Big sky country

On the roadside about twenty miles outside of Buffalo, MT, a herd of cattle, walking on the street. Maybe 30 of them, mostly black angus to my non-expert eye. The stroll was apparently not planned, as there were several men in trucks scratching their heads and, I think, trying to get the cattle onto a truck. Hell if I know, though, I was whizzing by at 70 mph.


March 30, 2022

The speed limit is 80 in much of South Dakota, Wyoming, and Montana, but kiss my accelerator, I am comfortable at 65, feasible at 70, and willing to pass at 75, but I am not driving at 80 mph all day.

Skipped breakfast and wanted a caffeine pill, but after crossing the border ("Welcome to Montana!") the first two rest areas were closed. Isn't that illegal or something? I stopped at the third rest area, 200 miles into the morning, swallowed a wake-up pill, and peed, and noticed the sign on my walk to the building: "Rattlesnake area. Stay on sidewalk." I stayed on the sidewalk.

Couldn't see much of anything. It was cloudy all day, with a near-constant mix of snow and rain coming down, blocking much view of the mountains or scenery. As we were approaching the start of the pass, an electronic sign offered these words of encouragement: "Wind gusts ahead. Expect 60 mph side winds. Gusts currently 45 mph." So it was not a relaxing drive, but hey, I made it to Missoula, MT. 

For a hundred miles or so I saw a phenomenon I'd never seen before — fairly heavy snowfall, but driving at 65 or 70 mph was just fast enough that the snow was caught in the car's airfoil effect, so the snowflakes never hit the windshield. I was driving in a sometimes heavy snowstorm with my windshield wipers off, because the windshield was dry.

All the snow in the air, though, severely limited visibility, and recent reports of big Interstate smashups danced in my daydreams. I drove two stretches of 10 miles or so with my hazard lights flashing, an idea that came from the truck I could barely see a quarter-mile ahead of me. Good times! And still a few locals with gun racks on the back window flew past at 80.

When I was a kid, Montana mounted little white crosses at the side of the highway wherever there'd been a fatality. Guess they still do that, and it's an effective reminder of the danger, though the cross symbolism seems the opposite of inclusive.

There were far fewer white crosses on the side of the highway, though, than when I was a kid. Fifty years ago, I remember counting the white crosses for a few hours, and there were hundreds. Yesterday I saw perhaps fifty, all day — which means, Montana is removing the white crosses after some set amount of time, and it must not be much time. The white cross is a short-term memorial.

Still only able to see a short distance through the snow and rain, I never knew when the mountains had been passed. Lots of steep upgrades and downgrades, and then just when I thought it was over, another sign that says, "Chain-up area ahead." Why do the Rocky Mountains have to be so gol durn high?

Christian stations were more than half what I could hear yesterday, and the hate-talk successors to the late Rush Limbaugh. On one station, the host spent an hour talking about how he's been unfairly censored by Facebook for posting untrue statements ("as if Facebook knows anything about The Truth!"). On a 'morning zoo' show, the running joke was about "blue idiots," basically dumb things Democrats say and do.

In the mountains, radio stations fade away before Bohemian Rhapsody can finish. In a flat area, though, imagine my surprise at hearing Amy Goodman and Juan Gonzalez and Democracy Now for almost half an hour.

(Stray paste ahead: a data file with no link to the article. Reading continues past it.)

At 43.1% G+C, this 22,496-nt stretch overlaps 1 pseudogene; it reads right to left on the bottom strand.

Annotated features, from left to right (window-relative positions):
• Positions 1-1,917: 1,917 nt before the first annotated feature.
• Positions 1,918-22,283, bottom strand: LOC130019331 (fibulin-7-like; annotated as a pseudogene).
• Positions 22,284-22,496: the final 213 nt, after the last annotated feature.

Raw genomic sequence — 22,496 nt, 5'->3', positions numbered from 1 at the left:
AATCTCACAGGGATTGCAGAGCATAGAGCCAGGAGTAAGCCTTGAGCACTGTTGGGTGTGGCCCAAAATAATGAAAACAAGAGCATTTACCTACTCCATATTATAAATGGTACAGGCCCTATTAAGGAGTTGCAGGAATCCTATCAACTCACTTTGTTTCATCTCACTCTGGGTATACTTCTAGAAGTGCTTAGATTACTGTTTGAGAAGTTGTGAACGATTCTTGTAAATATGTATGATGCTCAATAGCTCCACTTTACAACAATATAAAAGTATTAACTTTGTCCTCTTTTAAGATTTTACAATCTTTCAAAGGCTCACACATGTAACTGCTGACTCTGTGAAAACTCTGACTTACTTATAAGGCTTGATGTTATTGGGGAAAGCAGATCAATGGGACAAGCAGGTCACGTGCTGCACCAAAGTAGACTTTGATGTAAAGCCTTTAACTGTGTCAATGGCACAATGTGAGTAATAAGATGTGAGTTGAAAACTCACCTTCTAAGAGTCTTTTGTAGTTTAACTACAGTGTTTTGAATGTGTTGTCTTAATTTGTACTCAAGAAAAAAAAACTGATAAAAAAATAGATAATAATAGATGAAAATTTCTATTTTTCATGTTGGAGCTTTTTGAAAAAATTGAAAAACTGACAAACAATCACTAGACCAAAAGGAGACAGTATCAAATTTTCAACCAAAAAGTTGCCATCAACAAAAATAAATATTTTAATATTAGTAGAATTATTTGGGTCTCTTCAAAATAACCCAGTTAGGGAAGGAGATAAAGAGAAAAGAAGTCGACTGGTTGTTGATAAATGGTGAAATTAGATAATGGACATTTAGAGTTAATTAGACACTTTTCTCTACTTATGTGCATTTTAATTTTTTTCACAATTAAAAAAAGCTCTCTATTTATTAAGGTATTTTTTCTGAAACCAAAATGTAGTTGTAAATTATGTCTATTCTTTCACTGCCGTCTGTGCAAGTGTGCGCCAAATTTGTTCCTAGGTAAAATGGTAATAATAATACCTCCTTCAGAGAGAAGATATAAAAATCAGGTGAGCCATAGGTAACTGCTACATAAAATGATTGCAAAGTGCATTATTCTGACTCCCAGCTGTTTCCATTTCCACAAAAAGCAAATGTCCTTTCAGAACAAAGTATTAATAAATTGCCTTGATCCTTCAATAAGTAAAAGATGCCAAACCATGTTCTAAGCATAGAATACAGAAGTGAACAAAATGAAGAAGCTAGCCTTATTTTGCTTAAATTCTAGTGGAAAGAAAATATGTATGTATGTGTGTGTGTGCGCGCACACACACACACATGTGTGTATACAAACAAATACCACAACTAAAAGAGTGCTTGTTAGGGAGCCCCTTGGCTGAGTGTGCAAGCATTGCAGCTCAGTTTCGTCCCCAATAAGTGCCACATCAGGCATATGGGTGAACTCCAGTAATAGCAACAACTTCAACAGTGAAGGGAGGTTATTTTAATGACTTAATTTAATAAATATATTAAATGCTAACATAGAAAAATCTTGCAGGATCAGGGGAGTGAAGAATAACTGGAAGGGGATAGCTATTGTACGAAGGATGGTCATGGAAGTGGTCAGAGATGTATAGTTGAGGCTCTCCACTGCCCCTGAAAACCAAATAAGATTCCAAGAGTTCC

Here in Missoula, checking in at the Clark Fork Inn (no website), they told me the wi-fi was out and offered me a $5 discount. For a moment the thought of watching television or hell forbid, reading a book, floated across my mind, but fuck that shit. I canceled and found myself a room at the local Motel 6. So much for mom-and-pop hotelling it, but I was tuckered.

At Motel 6, the guy checking me in was black — the first non-white face I've seen in person or even driving a car since Sunday in Wisconsin.

I haven't seen a cop since Wisconsin, either. There are signs every fifty miles telling me to click it or ticket, stay sober or be pulled over, and what seems an *inordinate number of billboards urging people to report their suspicions of human trafficking. But there's been no sign of any highway patrol (not that I'm complaining).

If traffic flows smoothly and nobody's fender bets bended, I'll see the Seattle skyline this afternoon.

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"Cats are resilient," someone told me when I worried that my high-strung rescue cat with a history of abuse might not survive the move. Hoping that's true.

In both the first two hotels, I opened the door of her carrying case, and she came out for a few minutes but crawled back inside — and she hates the carrying case. Last night, she came out, hid behind the fridge for a while, then jumped onto the bed to be petted and (finally) ate and pooped and at the moment she's rolling around on the floor asking me to rub her belly. 

Now, of course, I gotta shove her back into the carrying case... 

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And now, my internet history from yesterday, minus the porn…  

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Out of appeals and with the National Labor Relations Board against them, ironically-named coffee shop chain is forced to recognize union 

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Donald Trump, John Eastman and the Silence of the Justice Department 


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COVID-19 coverage for the uninsured is ending 

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LiveJournal is currently serving as one of several platforms for Russia’s “covert social media propaganda efforts.” 

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Aw, fuck.